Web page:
November 2010, Week 3


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Portside Moderator <[log in to unmask]>
Reply To:
Tue, 16 Nov 2010 21:24:33 -0500
text/plain (270 lines)
Reader Comment on Ten Reasons the Social Security Proposal 
Should be DOA

From Martin Morand
November 16, 2010

The "Ten Reasons..." is great but seems limited to a
defensive mode. It does little to stir the hearts and mionds
of younger workers who generally see their SS payroll
deductions as money down the drain. They agreed with GWB when
he proposed to let them invest their own money, i.e.
privatize. The market crash may have pushed that notion aside
for a while but the negativity about what SS means to them

Issues for the young re SS.

1- Delaying retirement eligibility increases unemployment for
younger workers. French kids know that; Ours can learn.

2- F'get about future value for a moment.   The Current value
of SS to the average young worker with spouse and kids is
over a half a million dollars worth of term life insurance.
(This would be more self evident if we used the name of the
shifts the emphasis from what everyone assumes is the sole
purpose of SS - old age.)

3- The SS payments should be and be seen as ENOUGH to live on
even if and as the employer provided pensions go down the
drain (or up in smoke.) SS payments could be raised without
RAISING the regressive payroll tax on the wrker (and the job-
killing match by the employer - money which otherwise miht
have stayed in the workers pay envelope). How?

(a) NOTE that the payroll tax for Medicare was UNcapped 16
years ago - with barely a murmur. Doing the same for SS
would cause an outcry Only from those who through government
regs and laws got excessively wealthy.

(b) Warren Buffet says his taxes are at a lower rate than his
secretary's BECAUSE his income in the form of UNearned money
is UNtaxed for SS. UNearned going UNtaxed is UNfair nd

(c) This is a consumption driven economy.  As the economy
prospers IRS collects more $$. My SS check goes straight to
the butcher, baker and banker.  They pay taxes as do their
employees and suppliers of goods and services. Yhat portion
of GDP which the Treasury collects ONLY because we SS
recipients spend every penny we get belong to the SS TRUST
Fund.  Return it!

(d) Americans leaned recently that Canada managed to do
things with health care better than we do.  Wouldn;t they
love to learn that Canadian workers retirement income comes
from payroll taxes like ours PLUS a stream of $$ from the
general revenues.

There are other ideas nbut these would suffice to put to rest
FOREVER the nonsense about SS Trust Fund being INsecure.  And
make SS a real goal toward which we all work and enable all
of us to quit working earlier thus opening up the job market.

= = =

On Fri, Nov 12, 2010 at 11:53 PM, Portside Moderator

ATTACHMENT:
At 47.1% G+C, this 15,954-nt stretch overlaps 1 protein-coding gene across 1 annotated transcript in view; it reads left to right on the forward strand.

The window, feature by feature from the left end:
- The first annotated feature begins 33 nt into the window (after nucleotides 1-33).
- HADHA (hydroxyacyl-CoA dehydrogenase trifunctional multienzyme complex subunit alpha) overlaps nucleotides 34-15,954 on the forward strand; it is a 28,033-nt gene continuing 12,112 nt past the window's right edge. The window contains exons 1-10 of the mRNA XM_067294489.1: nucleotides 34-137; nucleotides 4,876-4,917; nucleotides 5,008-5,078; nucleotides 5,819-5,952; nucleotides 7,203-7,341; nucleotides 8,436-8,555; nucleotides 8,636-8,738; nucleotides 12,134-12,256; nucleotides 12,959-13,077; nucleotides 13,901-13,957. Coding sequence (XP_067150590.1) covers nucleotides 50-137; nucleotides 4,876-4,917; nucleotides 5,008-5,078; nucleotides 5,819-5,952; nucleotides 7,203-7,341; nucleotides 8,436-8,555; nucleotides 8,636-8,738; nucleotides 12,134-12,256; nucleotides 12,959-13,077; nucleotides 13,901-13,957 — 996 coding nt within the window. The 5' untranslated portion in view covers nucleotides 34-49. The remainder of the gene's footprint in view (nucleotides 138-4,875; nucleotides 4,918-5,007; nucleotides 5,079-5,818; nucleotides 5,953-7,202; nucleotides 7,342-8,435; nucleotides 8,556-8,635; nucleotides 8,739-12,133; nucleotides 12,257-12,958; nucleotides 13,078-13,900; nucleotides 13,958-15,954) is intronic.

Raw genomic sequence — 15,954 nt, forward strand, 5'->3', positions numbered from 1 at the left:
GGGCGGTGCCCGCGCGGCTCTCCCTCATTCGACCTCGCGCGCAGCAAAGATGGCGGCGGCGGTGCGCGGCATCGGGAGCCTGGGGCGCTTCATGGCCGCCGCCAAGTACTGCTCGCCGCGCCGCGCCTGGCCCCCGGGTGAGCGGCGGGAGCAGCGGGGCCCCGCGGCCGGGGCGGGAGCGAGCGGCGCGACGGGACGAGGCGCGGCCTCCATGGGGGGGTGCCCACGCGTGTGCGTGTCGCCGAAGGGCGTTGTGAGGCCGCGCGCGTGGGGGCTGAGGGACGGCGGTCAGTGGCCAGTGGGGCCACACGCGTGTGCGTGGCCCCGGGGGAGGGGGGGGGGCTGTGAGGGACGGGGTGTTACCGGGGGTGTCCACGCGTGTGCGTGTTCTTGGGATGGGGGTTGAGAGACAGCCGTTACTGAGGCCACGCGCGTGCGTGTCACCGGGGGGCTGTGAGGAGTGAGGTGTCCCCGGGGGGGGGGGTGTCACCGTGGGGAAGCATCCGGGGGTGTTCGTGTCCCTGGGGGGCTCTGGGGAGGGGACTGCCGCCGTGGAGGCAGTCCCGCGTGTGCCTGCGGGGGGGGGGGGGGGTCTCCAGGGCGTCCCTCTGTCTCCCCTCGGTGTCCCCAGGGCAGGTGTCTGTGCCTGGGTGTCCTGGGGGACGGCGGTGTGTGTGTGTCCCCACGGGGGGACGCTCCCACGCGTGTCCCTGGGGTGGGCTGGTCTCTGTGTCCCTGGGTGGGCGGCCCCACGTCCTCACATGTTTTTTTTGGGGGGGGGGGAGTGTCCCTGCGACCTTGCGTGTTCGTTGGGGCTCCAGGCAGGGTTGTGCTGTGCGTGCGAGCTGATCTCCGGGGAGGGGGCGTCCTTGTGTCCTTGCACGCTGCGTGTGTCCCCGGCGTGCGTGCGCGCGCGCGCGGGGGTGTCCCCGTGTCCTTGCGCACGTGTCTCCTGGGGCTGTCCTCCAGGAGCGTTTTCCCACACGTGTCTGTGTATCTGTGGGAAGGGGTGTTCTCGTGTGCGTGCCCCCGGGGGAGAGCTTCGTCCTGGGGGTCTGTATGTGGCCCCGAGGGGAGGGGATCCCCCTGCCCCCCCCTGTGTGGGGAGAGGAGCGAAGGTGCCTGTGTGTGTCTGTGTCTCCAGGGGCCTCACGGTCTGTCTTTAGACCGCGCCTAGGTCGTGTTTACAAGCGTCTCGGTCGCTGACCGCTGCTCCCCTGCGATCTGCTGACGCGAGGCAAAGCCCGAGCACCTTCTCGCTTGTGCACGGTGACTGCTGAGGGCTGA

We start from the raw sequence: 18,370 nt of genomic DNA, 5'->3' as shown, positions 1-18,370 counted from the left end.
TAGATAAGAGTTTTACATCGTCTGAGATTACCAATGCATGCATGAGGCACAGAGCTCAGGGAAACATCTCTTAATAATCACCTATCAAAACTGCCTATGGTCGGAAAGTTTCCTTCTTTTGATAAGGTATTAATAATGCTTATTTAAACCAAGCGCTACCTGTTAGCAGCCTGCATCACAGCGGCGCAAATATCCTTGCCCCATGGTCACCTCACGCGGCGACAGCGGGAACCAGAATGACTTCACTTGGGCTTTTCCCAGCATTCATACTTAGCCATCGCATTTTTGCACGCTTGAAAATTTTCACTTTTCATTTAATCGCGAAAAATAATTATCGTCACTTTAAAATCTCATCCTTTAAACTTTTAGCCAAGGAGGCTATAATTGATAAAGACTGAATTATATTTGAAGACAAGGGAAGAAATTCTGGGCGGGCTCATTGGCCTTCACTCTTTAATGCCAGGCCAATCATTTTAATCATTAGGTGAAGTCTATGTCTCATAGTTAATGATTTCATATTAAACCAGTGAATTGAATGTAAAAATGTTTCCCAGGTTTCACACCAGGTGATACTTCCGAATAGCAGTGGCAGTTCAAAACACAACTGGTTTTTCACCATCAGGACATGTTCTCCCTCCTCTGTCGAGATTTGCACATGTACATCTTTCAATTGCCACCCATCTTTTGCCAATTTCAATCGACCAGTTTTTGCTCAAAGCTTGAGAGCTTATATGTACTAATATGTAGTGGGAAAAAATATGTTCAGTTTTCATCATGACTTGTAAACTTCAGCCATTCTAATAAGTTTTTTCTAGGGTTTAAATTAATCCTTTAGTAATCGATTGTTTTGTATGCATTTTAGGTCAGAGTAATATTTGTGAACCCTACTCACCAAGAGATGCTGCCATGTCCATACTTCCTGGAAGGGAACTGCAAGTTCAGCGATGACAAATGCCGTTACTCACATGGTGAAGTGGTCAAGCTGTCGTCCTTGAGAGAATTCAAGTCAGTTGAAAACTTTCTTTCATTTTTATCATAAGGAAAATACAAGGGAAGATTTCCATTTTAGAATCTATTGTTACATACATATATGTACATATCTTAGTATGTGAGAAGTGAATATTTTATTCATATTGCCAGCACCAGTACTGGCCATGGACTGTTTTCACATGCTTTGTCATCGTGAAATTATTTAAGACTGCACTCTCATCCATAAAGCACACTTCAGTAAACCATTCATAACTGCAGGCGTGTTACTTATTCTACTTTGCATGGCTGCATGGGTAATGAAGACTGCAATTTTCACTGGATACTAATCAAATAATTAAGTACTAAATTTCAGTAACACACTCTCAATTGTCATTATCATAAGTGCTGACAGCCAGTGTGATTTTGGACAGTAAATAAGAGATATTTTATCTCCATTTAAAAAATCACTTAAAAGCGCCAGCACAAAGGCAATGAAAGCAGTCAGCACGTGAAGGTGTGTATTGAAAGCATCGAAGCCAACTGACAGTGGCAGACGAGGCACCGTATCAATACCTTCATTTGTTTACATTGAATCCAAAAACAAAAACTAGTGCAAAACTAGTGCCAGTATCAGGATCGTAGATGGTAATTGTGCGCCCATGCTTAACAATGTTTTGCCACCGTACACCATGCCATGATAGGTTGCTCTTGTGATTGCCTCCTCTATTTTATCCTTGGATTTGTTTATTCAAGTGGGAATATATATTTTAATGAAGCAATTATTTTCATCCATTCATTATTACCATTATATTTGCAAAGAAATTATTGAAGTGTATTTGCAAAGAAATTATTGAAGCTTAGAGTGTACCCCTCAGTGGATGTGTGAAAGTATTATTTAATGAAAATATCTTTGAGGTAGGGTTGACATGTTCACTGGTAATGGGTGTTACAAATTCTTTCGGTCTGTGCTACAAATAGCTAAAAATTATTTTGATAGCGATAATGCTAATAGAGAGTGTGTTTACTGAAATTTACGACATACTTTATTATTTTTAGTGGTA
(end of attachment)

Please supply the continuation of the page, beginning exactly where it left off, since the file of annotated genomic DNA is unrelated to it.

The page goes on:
<[log in to unmask]> wrote:

Ten Reasons the Social Security Proposal of
the Fiscal Commission Co-Chairs Should be DOA


The Fiscal Commission Co-Chairs’ Social Security
proposals are an equal opportunity disaster. So soon
after an angry electorate has expressed its frustration
with a Washington political class that does not appear
to be listening, it totally ignores the will of the
people. Poll after poll has shown that Democrats,
Republicans, and Independents reject the punitive cuts
in America’s economic security that the co-chairs have
proposed. Their proposal:

1  Deeply cuts the benefits of middle-class families.
  The proposal would cut retirement benefits by as
  much as 36% for young people entering the workforce
  today. Today’s 20-year old workers who retire at age
  65 would see their benefits cut by 17% if their
  wages average $43,000 over their working lives, by
  30% if their wages average $69,000 over their
  working lives, and by 36% if their wages average
  $107,000 over their working lives, according to the
  Social Security Chief Actuary.1 The proposed cuts
  would apply to retirees, disabled workers and their
  families, children who have lost parents, and widows
  and widowers.

2  Closes Social Security’s long-range funding gap
  primarily by cutting already low benefits, rather
  than by raising taxes on those who can most afford
  to pay. Ninety-two percent of Social Security’s
  projected funding gap is closed by cutting promised
  benefits, according to the proposal. The benefit
  formula change eliminates 45% of the projected
  shortfall, raising the retirement age eliminates
  21%, and reducing the COLA eliminates 26%.2 Social
  Security's benefits are already inadequate -- just
  $13,000 a year on average3 -- and should not be cut
  further. Instead, Social Security’s long-range
  funding gap could be closed, as most Americans want,
  by requiring those employees (and their employers)
  who make more than $107,000 a year to pay Social